In order for an automaker to be successful, they can't just sell a car to a customer once; they need to have a large percentage of repeat business. Owner loyalty is something that all brands try to cultivate, some automakers accomplish this with prestige and performance while others consistently deliver quality products that offer relatively trouble free ownership. In recent polls conducted by Polk Auto and Brand Keys showed Ford and Hyundai leading the pack when it comes to retaining to owners, while Volkswagen struggles.

Ford's success is not surprising at all considering the F-series truck is one of the best selling vehicles of all time, and truck buyers tend to be some of the most loyal buyers in the marketplace. However, aside from the F-series what Ford has done right in the past few years is launch models that are really appealing to customers and priced them competitively. The Focus, Fusion, Escape, and Explorer are incredibly popular because they offer a solid mix of style, technology, and driving enjoyment. These models are so appealing that despite some hiccups with quality control and recalls they are continuing to find new and repeat buyers.

I was a little taken back to find out that Hyundai has topped the Brand Keys loyalty and engagement index 4 years in a row and that the Veloster was named Polk's top "sporty car" for return customers. Are people really buying the Veloster more than once? However, Hyundai's overall approach of offering style, value, and long warranties in addition to fielding some up-market luxury alternatives have given them some serious standing in the market. Remember when Hyundai was the car you bought because you couldn't afford anything else? That was not so long ago. The Korean brands have made serious strides from being strictly value propositions to formidable competitors.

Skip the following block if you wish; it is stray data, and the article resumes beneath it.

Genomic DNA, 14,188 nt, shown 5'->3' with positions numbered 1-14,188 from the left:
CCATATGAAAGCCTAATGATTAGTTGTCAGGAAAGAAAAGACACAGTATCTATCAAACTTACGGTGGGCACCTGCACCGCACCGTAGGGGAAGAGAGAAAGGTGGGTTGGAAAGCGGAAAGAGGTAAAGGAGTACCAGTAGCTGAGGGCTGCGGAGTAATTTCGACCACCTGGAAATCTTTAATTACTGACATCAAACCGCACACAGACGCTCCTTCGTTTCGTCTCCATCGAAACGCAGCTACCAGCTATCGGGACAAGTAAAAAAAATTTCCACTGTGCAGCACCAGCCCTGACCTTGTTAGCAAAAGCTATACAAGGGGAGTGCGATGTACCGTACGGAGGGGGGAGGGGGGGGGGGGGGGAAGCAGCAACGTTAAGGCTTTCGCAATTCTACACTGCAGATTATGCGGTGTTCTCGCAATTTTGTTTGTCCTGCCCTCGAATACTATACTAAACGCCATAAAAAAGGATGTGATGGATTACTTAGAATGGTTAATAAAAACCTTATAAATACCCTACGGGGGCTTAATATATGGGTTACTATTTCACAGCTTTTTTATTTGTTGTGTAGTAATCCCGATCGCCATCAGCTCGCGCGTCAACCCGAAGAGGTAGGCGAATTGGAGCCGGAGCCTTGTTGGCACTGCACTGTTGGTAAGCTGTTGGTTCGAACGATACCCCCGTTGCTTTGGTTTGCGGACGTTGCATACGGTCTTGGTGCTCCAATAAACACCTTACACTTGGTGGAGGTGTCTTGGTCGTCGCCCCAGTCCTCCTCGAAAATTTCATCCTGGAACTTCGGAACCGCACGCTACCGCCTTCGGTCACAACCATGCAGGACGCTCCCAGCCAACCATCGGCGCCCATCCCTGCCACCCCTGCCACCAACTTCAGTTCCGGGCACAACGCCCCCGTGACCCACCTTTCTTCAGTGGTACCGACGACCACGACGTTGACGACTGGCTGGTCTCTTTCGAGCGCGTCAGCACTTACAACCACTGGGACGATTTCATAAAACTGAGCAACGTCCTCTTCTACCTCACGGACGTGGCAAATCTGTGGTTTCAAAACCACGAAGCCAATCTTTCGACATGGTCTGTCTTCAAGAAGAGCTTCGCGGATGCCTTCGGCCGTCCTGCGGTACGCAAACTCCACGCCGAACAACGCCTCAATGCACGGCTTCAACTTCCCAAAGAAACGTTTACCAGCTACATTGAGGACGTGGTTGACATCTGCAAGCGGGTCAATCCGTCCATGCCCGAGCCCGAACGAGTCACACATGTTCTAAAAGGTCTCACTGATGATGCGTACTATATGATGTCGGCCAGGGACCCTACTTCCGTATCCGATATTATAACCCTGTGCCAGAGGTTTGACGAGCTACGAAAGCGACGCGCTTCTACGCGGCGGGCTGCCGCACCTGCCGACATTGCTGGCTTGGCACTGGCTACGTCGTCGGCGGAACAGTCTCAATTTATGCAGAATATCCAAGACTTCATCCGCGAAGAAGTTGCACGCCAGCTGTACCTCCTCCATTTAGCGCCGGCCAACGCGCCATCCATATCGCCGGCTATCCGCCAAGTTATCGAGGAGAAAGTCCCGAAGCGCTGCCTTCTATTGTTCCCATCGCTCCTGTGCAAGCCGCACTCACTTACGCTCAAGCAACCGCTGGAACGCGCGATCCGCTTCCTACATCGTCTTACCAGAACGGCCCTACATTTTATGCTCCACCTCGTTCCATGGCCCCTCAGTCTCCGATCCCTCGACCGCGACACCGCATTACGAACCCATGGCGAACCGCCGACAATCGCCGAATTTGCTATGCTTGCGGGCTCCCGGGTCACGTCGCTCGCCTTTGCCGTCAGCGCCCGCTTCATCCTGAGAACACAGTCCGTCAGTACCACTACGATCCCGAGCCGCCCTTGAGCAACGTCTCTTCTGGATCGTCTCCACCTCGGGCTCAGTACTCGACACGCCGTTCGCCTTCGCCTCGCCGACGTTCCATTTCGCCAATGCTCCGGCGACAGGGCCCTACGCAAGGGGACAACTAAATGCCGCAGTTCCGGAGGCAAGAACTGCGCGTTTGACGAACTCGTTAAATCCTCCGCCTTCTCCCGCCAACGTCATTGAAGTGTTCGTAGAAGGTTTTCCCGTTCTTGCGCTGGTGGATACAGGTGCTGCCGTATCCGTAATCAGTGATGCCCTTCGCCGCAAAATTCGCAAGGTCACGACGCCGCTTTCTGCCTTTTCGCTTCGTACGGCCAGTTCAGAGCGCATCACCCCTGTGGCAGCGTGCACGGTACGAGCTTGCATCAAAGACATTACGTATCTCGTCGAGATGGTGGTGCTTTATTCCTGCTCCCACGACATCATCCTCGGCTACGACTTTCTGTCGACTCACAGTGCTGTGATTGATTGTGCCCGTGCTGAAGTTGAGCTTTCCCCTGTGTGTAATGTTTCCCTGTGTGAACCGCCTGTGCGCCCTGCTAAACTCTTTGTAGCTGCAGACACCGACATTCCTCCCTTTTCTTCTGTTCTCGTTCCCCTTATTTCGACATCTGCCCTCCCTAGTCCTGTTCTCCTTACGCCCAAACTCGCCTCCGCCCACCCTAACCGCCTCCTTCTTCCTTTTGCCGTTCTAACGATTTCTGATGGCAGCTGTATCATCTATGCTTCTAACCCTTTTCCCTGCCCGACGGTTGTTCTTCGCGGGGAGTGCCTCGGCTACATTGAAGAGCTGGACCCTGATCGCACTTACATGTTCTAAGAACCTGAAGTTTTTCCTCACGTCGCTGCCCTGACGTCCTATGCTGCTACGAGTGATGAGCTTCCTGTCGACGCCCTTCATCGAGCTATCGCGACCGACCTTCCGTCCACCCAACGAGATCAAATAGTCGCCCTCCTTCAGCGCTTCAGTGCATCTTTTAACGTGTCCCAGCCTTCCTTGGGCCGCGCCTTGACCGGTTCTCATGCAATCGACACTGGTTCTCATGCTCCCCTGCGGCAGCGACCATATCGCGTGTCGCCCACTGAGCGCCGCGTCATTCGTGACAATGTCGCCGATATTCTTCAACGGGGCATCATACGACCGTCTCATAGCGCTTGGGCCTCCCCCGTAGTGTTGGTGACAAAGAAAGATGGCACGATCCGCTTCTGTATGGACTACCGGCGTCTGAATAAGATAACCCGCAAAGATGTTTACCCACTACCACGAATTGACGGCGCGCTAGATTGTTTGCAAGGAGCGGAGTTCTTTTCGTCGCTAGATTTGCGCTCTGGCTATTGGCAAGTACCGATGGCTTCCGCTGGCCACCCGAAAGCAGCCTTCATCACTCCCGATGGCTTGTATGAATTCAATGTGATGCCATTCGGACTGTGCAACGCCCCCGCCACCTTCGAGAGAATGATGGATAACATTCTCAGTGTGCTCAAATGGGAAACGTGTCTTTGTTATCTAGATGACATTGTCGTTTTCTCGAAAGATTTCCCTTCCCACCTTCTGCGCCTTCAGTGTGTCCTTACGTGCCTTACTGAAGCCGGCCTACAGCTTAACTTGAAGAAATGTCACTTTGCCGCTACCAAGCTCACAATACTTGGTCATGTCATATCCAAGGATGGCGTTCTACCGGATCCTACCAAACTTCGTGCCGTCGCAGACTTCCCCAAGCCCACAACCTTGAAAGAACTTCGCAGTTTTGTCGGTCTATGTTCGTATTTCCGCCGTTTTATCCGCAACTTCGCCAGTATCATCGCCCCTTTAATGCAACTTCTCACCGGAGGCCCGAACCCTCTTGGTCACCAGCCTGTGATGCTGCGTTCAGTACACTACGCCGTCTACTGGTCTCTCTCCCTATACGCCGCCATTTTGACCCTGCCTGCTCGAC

Which brings me to poor Volkswagen...they just can't seem to keep customers. I guess the Biegerkrieg did not work out as planned. There was a time when VW had an almost cult-like fanbase. Owners of Jettas and Golfs would continuously trade their cars in for newer models, because despite the higher price tags, VWs were just a little bit more special than boring transportation from the Japanese. Fellow reader WillKinton247, has discussed in more detail what VW needs to do to not only retain, but acquire new customers.


I understand the "brand loyalty" concept from practical perspective, the devil you know is better than the devil you don't. However, as an enthusiast, I have never been loyal to one brand or vehicle, because I have this strange desire to "try something else." How does brand loyalty impact you as a buyer? Has a positive or negative experience with a brand influenced your next purchase? Have you ever bought the same car twice?


@AutomatchTom is a professional car buying consultant, lover of all things automotive and a bit wagon obsessed. You can find more ramblings and plenty of carporn here.